Unlike foods and medications, the dietary supplement industry has very little FDA oversight. For this reason, many products sold on store shelves and online are manufactured without proper safety testing. These dangers may be the culprit for a dramatic uptick in liver disease over the last decade. Health conscious consumers are rightfully confused. When a nutrient gets attention for its health benefits, it’s logical to look for more from a supplement, but this can do more harm than good. While there is a time and place for supplements when a true deficiency has been detected, some of the most popular nutrients out there can treat your body very differently when taken in supplement form. The good news is, however, it’s spectacularly hard to eat your way into toxicity if you stick to the whole food sources.

 

Red Yeast Rice

Touted for its cholesterol lowering properties, this supplement has made the Consumer Reports list of 15 Supplement Ingredients to Always Avoid. Not only can it negatively affect the action of cholesterol-lowering prescription drugs, it may also affect proper function of the muscles, kidneys and liver.

 

Iron

Your body relies heavily on iron for healthy blood. According to the National Institutes of Health, populations at risk for deficiency include infants, children, teen girls and both pregnant and pre-menopausal women. Eating iron rich foods like dried fruits, fortified cereals, dark-meat poultry and red meat can help you meet those daily needs, while supplements can be toxic to the liver.  For this reason, if you choose to take a supplement monitor blood levels regularly and work with your doctor and registered dietitian to establish a proper supplement dosage.

 

Vitamin A

This essential nutrient is found in red and orange fruits and veggies as well as milk, cheese and meat. The animal based sources are known as retinol and high doses from supplements can cause skin changes, liver problems and birth defects in pregnant women.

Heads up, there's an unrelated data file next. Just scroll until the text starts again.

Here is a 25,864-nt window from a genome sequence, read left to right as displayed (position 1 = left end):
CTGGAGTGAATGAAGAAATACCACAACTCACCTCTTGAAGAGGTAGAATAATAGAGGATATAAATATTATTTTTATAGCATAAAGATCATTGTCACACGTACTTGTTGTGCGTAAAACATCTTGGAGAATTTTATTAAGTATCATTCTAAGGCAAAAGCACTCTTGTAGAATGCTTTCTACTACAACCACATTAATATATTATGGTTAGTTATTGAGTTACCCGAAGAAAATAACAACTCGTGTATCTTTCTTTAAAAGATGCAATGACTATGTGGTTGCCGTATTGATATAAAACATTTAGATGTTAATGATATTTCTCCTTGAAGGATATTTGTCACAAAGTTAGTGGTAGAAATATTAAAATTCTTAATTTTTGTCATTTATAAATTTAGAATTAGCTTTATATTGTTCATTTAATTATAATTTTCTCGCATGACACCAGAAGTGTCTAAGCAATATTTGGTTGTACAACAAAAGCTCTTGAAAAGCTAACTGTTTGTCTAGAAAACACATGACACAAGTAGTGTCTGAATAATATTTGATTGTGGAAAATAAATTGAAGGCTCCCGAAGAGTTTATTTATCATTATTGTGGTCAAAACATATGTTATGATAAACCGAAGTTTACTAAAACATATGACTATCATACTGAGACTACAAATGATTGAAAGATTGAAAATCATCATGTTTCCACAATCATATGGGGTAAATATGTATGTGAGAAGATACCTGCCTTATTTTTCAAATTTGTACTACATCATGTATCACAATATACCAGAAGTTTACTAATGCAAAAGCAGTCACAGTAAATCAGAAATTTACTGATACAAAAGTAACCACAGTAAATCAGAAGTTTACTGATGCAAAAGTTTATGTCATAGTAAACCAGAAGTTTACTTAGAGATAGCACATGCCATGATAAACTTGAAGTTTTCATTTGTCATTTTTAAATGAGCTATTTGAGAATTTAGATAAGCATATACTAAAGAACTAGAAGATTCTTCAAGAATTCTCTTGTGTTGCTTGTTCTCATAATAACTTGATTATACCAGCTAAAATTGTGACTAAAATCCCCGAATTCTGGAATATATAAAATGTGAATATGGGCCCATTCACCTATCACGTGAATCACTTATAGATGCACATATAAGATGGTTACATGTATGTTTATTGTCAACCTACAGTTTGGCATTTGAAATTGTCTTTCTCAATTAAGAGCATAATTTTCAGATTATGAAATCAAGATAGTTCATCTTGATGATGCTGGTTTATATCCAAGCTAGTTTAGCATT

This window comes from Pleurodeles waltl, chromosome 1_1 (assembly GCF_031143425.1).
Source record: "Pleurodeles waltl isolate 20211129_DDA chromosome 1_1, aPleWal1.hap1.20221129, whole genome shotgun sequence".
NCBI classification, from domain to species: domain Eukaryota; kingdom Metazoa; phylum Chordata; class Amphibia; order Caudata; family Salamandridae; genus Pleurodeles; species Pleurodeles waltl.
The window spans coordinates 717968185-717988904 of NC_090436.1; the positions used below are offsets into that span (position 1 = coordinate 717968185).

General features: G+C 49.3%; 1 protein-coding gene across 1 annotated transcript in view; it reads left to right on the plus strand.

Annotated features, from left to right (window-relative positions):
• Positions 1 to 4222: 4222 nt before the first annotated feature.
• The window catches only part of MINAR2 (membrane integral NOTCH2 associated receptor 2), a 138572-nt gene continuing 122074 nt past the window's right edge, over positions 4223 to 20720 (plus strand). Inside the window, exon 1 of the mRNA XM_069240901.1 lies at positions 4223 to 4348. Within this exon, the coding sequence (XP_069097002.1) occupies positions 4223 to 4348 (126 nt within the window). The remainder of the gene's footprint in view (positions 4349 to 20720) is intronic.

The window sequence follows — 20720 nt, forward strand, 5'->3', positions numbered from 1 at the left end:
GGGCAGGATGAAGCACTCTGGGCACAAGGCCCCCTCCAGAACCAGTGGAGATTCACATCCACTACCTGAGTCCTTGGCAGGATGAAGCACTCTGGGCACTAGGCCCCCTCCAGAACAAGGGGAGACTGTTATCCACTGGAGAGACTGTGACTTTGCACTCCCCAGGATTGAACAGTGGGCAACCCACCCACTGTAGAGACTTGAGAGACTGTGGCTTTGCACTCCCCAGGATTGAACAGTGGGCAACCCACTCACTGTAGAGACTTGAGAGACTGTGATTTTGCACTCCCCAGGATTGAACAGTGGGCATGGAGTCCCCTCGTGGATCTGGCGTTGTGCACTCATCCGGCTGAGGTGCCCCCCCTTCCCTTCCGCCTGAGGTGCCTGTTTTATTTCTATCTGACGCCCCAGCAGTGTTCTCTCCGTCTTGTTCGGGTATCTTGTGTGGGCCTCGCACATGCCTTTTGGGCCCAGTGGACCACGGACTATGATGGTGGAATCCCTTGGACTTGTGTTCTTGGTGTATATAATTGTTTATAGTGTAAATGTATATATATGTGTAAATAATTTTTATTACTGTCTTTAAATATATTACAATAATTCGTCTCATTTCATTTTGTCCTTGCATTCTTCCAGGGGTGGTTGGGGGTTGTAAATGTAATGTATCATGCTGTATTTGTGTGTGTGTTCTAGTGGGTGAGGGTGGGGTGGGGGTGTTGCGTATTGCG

Vitamin B6

Lots of folks reach for B vitamins like B6 to help boost energy and brain function, but the truth is only calories from food will truly give you energy and nutrients the body needs. Large doses of B6 can lead to nerve damage when taken for long periods of time. Since this nutrient may appear in many different supplements, it’s vitally important to take inventory of all the supplements you are taking. Vitamin B6 can be found in a wide variety of foods including chickpeas, chicken, potatoes, cottage cheese, nuts, raisins, tofu, rice and watermelon.

 

Dana Angelo White, MS, RD, ATC, is a registered dietitian, certified athletic trainer and owner of Dana White Nutrition, Inc., which specializes in culinary and sports nutrition.

*This article was written and/or reviewed by an independent registered dietitian nutritionist.

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Market Watch: Cherries

Sweet, tangy and conveniently bite-sized, cherries are one of the most reliable treats of summer. Beginning in June and ending in late August, the cherry season outlasts that of the other stone fruits and berries at the market. That’s because there are dozens of varieties that ripen at different times, ensuring a plentiful supply all summer long. Unlike peaches or nectarines, cherries are always sold tree-ripened, meaning that you’ll never have to sit around waiting for just the right moment to eat them. Sweet cherries range from golden with a tinge of red to deep purple and nearly black. The most popular variety is the Bing, but other common types include the Rainier, Brooks, Sweetheart and Queen Anne. The most popular sour, or tart cherry is the